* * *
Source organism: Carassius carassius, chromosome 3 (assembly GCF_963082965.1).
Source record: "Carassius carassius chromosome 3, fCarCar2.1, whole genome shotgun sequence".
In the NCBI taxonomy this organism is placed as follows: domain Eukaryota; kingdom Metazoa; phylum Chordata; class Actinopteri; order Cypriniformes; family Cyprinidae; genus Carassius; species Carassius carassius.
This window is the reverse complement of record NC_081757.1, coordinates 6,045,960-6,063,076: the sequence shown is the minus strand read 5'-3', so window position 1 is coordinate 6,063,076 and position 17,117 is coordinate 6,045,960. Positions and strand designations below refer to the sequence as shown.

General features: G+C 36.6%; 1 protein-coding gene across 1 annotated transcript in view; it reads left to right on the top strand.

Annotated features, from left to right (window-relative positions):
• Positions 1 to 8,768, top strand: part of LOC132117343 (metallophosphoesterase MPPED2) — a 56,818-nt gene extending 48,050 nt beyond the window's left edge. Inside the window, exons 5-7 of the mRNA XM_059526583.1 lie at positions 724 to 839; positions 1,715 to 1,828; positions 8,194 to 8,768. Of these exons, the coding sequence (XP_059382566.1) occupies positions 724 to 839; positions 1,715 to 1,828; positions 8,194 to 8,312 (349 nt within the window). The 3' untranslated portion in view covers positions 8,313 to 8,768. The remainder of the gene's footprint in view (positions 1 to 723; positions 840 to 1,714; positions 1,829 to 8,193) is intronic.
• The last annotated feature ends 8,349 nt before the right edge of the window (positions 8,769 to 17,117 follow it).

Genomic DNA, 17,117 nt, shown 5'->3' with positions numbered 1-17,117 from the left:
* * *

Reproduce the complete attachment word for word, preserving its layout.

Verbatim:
Source organism: Carassius carassius, chromosome 3 (assembly GCF_963082965.1).
Source record: "Carassius carassius chromosome 3, fCarCar2.1, whole genome shotgun sequence".
In the NCBI taxonomy this organism is placed as follows: domain Eukaryota; kingdom Metazoa; phylum Chordata; class Actinopteri; order Cypriniformes; family Cyprinidae; genus Carassius; species Carassius carassius.
This window is the reverse complement of record NC_081757.1, coordinates 6,045,960-6,063,076: the sequence shown is the minus strand read 5'-3', so window position 1 is coordinate 6,063,076 and position 17,117 is coordinate 6,045,960. Positions and strand designations below refer to the sequence as shown.

General features: G+C 36.6%; 1 protein-coding gene across 1 annotated transcript in view; it reads left to right on the top strand.

Annotated features, from left to right (window-relative positions):
• Positions 1 to 8,768, top strand: part of LOC132117343 (metallophosphoesterase MPPED2) — a 56,818-nt gene extending 48,050 nt beyond the window's left edge. Inside the window, exons 5-7 of the mRNA XM_059526583.1 lie at positions 724 to 839; positions 1,715 to 1,828; positions 8,194 to 8,768. Of these exons, the coding sequence (XP_059382566.1) occupies positions 724 to 839; positions 1,715 to 1,828; positions 8,194 to 8,312 (349 nt within the window). The 3' untranslated portion in view covers positions 8,313 to 8,768. The remainder of the gene's footprint in view (positions 1 to 723; positions 840 to 1,714; positions 1,829 to 8,193) is intronic.
• The last annotated feature ends 8,349 nt before the right edge of the window (positions 8,769 to 17,117 follow it).

Genomic DNA, 17,117 nt, shown 5'->3' with positions numbered 1-17,117 from the left: